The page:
On November 26, 2019, the Transgender Persons (Protection of Rights) Bill 2019 was passed in the Rajya Sabha.The Bill has was originally drafted by the Ministry of Social Justice and Empowerment around four years ago, and has remained controversial – several trans people and activists raised serious concerns about it, seeing it as upholding discrimination against trans people instead of protecting their rights.Even though the Bill has been passed after some amendments, activists say it is still discriminatory and there have been protests and press conferences in cities across India raising concerns about the Bill, with more planned in the next few days. Here is why they are opposing it: It has an unsatisfactory definition of “transgender”The Bill defines a transgender person as “a person whose gender does not match with the gender assigned to that person at birth and includes trans-man or trans-woman (whether or not such person has undergone Sex Reassignment Surgery or hormone therapy or laser therapy or such other therapy), person with intersex variations, gender-queer and person having such socio-cultural identities as kinner, hijra, aravani and jogta.”Many believe transgender identity should not be defined by biology (even bodies like the WHO and World Professional Association for Transgender Health do not lay down biological criteria), and instead should be defined by the fact that one’s gender identity does not align with the sex assigned at birth. Some also point out that imposing transgender identity on people who are intersex, instead of allowing them to choose their gender, is unfair.To understand more about differences between Sex, Gender, Orientation, go here.To read more about what intersex is, go here.It requires ‘proof’The Bill says that it is necessary to get a certificate from a District Magistrate, certifying that one is trans. Previously, the Bill said that in order to get this certificate, one had to get past a district screening committee consisting of five people: a Chief Medical Officer, district social welfare officer, a psychologist or psychiatrist, a representative of the transgender community, and a government officer, who had the final say. If a trans person wanted to identify as either male or female, they would first need to prove to the committee that they had surgery to change their genitalia accordingly. In July 2019, the need for certification under a screening committee was struck out, but trans people still need to apply to the District Magistrate for a certificate to say that they are trans, and to change one’s gender identity to male or female, a medical certificate issued by a Medical Superintendent or Chief Medical Officer is needed.However in 2014, the Supreme Court ruled that trans people have the right to self-identify as male, female or third gender. The Bill violates the right to self-identify as well as privacy – as it leads to invasive checks to ‘certify’ a trans person’s gender identity.It fails to provide legal protectionBefore the Bill was passed in the Rajya Sabha, a major sticking point was removed: the criminalising of begging.But it lays down sentences for “sexual abuse” of trans persons that are far lower than similar sentences for assault and rape of women (in India, rape, stalking, and sexual harassment laws are not gender-neutral and apply only to women). For endangering the life and safety of a trans person, or for raping a trans person, a criminal can get off with only upto two years in prison and a fine. However, raping a woman carries a sentence from 7 years to life imprisonment. This appears to place lower value on the lives and safety of people who are trans, and denies them equal rights under law.The lack of reservationsIn 2014, the Supreme Court asked State and Central governments to offer reservations for trans people when it came to education and public sector jobs. This has been a major demand of trans activists, along with reservation in politics. However, the Bill makes no mention of reservation, failing to ensure opportunities for education and employment.If you would like to raise your voice against the Bill, here’s what you can do: join a protest in your city or town. Bangalore, Delhi, Hyderabad and Pune have seen protests already, but more are planned in Mumbai and other places.Educate yourself more– For more trans voices and details of protests against the Bill, head here.– You can read Lawyers Collective’s criticism of the Bill here.– To find resources on the Bill, amendments to it, and details of critiques, head here, here, and here.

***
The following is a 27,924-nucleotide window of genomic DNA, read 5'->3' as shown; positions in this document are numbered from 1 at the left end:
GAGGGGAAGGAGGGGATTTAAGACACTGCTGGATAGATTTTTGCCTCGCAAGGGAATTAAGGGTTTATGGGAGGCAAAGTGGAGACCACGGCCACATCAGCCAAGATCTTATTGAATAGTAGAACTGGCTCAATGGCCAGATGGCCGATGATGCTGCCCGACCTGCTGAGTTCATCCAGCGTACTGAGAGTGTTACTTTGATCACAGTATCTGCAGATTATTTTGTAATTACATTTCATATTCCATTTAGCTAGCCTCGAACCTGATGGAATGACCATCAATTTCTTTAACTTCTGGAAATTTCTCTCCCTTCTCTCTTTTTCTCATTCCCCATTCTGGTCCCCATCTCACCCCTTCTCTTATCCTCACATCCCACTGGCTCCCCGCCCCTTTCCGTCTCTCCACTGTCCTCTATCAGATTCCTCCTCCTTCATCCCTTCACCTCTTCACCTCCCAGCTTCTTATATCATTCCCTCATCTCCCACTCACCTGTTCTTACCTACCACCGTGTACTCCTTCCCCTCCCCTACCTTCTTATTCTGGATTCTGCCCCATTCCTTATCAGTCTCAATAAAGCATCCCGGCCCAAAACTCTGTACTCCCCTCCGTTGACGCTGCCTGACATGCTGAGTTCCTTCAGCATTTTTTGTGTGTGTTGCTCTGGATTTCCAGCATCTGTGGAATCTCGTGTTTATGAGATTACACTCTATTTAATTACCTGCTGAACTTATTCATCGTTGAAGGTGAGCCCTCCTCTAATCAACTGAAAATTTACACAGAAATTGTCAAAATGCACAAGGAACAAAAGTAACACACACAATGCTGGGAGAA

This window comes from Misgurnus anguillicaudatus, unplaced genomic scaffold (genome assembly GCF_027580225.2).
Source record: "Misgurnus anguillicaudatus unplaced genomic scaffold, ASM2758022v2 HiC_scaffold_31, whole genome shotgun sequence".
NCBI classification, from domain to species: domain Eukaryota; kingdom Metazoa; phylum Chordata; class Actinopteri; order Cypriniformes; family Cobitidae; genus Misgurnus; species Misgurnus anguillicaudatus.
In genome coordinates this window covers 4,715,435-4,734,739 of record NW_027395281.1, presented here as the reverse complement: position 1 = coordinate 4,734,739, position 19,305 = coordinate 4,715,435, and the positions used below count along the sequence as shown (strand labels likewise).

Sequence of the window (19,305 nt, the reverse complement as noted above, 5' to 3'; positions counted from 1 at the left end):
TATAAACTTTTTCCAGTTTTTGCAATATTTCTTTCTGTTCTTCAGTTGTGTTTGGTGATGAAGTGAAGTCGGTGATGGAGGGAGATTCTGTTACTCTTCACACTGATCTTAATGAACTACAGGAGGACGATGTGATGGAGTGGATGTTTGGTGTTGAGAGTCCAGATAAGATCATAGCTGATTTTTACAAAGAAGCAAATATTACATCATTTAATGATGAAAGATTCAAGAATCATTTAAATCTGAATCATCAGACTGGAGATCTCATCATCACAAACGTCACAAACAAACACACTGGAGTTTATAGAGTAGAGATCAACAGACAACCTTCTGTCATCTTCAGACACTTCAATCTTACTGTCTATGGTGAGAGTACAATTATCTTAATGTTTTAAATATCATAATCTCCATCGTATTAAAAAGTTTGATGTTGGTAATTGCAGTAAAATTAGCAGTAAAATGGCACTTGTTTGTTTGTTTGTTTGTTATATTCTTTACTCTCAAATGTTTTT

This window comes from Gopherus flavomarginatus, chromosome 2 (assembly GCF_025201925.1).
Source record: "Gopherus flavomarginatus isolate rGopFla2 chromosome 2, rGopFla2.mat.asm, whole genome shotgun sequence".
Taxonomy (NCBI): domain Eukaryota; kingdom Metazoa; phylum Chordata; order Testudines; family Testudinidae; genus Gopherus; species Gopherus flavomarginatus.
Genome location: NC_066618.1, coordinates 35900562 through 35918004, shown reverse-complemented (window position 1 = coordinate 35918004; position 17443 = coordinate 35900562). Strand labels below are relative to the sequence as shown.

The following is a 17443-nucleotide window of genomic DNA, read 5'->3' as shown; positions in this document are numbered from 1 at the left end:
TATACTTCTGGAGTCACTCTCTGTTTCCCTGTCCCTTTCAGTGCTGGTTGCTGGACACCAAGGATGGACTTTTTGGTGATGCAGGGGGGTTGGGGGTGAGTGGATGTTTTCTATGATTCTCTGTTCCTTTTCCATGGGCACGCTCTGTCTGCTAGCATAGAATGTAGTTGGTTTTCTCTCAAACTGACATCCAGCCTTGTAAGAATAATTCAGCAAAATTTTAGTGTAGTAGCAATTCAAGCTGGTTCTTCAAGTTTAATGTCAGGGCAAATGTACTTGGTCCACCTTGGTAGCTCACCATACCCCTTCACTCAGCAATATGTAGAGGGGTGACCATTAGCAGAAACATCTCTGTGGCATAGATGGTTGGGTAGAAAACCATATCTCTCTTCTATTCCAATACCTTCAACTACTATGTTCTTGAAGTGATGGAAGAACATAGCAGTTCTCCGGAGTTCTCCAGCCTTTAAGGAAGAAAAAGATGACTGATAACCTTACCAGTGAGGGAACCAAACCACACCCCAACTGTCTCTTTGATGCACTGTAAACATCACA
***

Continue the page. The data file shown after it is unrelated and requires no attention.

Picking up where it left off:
Not Sure Why People Are Protesting the Trans Bill? Here's A Quick Guide
Many amendments have been made to the Bill since it was drafted, but activists say it is still discriminatory, mainly for the following reasons.
human rights laws about sexuality intersex transgender lgbtiq+ transgender rights bill LGBTQyunNahin sexual politics queer
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